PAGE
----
Americans should forgive Donald Sterling for his racist remarks — but allowing him to keep the Los Angeles Clippers is another story, says Bill Courtney, the football coach featured in the Oscar-winning film "Undefeated."
"JFK said, always forgive your enemies but never forget their names," Courtney told "The Steve Malzberg Show" on Newsmax TV.
"What he meant by that was especially as a Christian … what kind of hypocrite would I be to expect forgiveness in my own life but not grant it to another human being?
"[Sterling] absolutely deserves forgiveness if his request for it is sincere. Does that entitle him to stay involved in the organization?.... He deserves forgiveness, but that doesn't mean he deserves to keep the team."
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In an interview with CNN's Anderson Cooper, Sterling apologized and asked for forgiveness for telling his girlfriend not to bring black guests to Clippers games. He has been banned for life from the NBA.
Courtney — author with Michael Arkush of "Against the Grain: A Coach's Wisdom on Character, Faith, Family, and Love,"
published by Weinstein Books — is not convinced that Sterling's wife should be able to take over the team to keep it in the family.
"You can’t burden someone else with another’s mistake, but there's a big difference in forgiveness and a pardon," Courtney said.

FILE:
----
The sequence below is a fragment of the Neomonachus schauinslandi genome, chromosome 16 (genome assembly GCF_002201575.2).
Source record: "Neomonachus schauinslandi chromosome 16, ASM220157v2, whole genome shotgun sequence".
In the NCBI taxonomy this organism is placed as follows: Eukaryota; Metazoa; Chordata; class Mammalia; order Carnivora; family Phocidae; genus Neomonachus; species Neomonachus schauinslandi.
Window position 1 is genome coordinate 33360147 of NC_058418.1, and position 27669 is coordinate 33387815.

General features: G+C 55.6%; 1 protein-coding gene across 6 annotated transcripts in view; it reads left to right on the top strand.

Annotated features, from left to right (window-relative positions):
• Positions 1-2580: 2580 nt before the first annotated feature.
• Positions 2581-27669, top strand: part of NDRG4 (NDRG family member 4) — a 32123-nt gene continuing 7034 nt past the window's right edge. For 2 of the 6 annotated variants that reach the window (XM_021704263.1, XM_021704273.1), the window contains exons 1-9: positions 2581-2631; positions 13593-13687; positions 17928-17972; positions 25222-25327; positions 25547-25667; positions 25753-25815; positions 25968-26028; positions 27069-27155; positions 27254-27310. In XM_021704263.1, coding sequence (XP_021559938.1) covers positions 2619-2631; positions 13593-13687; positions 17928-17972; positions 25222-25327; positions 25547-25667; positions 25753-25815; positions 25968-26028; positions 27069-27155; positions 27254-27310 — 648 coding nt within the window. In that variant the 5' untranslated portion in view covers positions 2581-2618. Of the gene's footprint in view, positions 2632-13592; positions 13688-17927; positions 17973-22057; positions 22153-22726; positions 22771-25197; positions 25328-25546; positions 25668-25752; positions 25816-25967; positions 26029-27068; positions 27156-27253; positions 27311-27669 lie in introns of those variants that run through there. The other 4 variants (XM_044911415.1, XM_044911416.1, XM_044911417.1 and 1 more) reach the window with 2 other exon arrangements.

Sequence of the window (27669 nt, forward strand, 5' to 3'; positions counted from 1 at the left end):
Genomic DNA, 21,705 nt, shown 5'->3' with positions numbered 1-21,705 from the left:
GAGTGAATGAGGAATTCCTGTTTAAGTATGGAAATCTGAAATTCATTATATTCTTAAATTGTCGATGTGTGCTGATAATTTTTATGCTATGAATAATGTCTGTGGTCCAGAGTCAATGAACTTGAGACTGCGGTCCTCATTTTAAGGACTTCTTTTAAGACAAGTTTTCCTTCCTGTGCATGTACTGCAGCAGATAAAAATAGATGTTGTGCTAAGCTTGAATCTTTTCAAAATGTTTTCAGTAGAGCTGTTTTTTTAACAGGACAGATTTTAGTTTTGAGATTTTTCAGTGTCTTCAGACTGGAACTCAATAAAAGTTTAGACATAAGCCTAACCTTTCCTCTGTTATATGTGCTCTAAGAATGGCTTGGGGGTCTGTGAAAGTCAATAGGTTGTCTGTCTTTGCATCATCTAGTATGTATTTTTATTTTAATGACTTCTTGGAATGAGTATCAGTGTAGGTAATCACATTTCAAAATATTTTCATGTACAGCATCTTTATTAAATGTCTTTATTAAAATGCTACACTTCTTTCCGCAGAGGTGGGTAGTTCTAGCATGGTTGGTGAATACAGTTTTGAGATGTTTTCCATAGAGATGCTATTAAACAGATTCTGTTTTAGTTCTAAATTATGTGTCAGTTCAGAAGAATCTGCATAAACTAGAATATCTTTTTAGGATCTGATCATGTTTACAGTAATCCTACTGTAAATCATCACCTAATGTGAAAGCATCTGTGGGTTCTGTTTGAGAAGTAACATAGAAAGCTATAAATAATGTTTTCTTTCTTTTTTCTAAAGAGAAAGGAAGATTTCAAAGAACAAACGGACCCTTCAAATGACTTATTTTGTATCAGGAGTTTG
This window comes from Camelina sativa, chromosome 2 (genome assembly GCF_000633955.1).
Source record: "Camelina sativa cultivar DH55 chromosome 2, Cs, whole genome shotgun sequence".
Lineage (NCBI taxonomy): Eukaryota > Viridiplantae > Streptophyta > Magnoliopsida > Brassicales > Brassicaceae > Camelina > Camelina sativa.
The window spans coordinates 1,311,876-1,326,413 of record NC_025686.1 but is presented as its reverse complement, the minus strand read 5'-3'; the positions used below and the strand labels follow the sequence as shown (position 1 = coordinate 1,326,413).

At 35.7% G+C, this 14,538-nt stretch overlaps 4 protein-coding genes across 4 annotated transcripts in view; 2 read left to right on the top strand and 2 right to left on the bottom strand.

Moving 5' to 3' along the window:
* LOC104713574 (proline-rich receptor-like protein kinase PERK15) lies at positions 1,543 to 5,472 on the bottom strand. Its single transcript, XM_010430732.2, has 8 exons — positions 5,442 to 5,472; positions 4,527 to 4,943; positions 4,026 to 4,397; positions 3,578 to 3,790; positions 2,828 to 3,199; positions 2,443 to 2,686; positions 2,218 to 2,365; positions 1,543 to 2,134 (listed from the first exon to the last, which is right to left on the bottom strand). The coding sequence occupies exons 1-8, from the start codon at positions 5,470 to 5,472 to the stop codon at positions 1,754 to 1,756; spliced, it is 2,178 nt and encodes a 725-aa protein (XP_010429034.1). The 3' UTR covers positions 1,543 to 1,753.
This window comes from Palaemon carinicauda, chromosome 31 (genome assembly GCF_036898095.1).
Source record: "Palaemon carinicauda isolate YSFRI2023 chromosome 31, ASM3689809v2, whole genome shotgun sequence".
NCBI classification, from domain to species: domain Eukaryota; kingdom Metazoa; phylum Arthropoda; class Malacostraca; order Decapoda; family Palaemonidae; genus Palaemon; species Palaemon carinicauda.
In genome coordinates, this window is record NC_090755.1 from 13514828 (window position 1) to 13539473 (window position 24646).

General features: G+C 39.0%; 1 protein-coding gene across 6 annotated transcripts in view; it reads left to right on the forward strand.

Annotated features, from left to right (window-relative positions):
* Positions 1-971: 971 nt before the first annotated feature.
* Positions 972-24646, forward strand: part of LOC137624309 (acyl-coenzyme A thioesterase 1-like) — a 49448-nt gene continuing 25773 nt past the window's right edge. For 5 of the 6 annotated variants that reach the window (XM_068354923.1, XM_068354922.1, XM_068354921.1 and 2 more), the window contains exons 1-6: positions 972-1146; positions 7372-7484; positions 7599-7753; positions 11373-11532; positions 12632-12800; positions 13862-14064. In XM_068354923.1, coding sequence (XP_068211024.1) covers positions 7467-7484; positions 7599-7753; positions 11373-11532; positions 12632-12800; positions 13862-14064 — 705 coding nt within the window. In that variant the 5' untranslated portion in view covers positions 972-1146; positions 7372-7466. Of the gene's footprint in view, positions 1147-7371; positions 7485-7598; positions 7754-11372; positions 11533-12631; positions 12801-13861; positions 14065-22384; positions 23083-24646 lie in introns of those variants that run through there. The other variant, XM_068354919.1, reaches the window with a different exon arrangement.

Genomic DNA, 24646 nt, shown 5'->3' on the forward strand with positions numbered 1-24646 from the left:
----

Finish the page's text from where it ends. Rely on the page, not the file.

"So I do think he deserves forgiveness, but does his family deserve to be lopped up into the quagmire that he created for himself with his mouth? No, I don't think that's fair either."
Courtney, a lumber company owner who, as a volunteer coach, helped a severely underfunded a high school football team in Memphis to victory, said he runs his operations on the core tenet of civility.
"The way we treat those we oppose says more about us than our own opinions do," he said.
"Grace appears in a forgiving heart. Character, it's not how we handle our successes, it's how we handle our failures.''
Courtney's success with his student athletes was the subject of the PG-13 rated movie "Undefeated," which won an Academy Award for best documentary of 2011.
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